To repeat, there is no way in the legislative consideration of the Havasupai grant that an interpretation can be found that permits the Havasupai to close off access to national park lands across their addition. Moreover, it is the Secretary (through NPS, in the usual course of affairs) who sets where the access is to be; — consulting with the Havasupai, yes, but not in any way that closes off access. 
Given that the Havasupai cannot prevent access to the Park across the addition, two obvious problems still arise: Can the Havasupai encumber access to the Park 1) by charging prohibitive fees, and 2) by so defining travel over the addition that some areas in the Park cannot practicably be reached by the public? Yet these two crucial matters, of which the Park Service is aware, are not considered in the draft BMP-DEIS. Interested users of the parkland adjacent to the addition are therefore left in limbo as to what they may encounter from the Havasupai when such users attempt to exercise their legislated right to cross the addition to reach the park.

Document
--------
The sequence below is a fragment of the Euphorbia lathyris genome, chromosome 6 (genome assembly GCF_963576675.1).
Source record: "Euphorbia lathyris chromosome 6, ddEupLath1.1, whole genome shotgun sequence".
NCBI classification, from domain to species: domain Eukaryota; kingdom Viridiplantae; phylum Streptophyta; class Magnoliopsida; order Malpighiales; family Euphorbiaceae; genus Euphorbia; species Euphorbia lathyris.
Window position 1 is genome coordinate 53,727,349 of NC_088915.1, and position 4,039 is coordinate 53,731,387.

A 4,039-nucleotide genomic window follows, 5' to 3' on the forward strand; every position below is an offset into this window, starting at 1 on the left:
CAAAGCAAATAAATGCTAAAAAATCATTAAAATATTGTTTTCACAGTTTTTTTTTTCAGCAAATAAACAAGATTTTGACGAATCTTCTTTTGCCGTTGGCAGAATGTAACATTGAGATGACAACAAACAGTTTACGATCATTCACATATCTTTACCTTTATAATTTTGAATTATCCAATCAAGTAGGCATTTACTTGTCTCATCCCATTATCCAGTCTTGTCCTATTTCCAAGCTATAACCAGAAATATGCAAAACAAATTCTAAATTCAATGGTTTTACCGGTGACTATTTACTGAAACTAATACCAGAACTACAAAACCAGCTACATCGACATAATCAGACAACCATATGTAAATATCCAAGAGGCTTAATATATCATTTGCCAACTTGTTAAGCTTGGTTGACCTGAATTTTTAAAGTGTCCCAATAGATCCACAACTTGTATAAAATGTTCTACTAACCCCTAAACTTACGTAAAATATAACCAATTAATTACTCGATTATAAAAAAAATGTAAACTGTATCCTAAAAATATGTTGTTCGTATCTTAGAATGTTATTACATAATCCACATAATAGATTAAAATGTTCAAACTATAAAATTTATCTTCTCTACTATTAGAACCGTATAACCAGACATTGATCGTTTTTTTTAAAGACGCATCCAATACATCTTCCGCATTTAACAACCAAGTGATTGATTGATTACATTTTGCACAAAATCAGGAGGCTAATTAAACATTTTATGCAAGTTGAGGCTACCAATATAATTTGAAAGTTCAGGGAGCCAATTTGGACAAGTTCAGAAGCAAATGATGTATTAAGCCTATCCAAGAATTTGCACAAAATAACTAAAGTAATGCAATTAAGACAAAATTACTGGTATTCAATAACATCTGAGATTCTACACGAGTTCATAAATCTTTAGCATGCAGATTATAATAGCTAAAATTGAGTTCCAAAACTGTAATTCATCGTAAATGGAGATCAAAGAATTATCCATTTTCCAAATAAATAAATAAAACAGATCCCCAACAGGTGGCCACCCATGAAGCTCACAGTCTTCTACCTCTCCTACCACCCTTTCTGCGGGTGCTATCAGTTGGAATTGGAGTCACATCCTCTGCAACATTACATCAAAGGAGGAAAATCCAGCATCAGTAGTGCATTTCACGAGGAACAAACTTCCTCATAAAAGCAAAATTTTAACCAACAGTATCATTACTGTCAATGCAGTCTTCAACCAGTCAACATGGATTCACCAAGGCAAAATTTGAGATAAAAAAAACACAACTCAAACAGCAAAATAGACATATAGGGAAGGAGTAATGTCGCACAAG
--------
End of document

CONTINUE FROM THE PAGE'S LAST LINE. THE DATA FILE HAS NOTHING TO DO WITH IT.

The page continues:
The Havasupai attitude toward public use was laid down some 35 years ago in the part of their Land Use Plan on recreation use on the addition (p 30):
There would be three primitive campsites “all located within easy walking distance of the rim along existing trails and offer a variety of views, which, the tribe feels, should amply satisfy the most avid outdoorsmen”. (my underlining)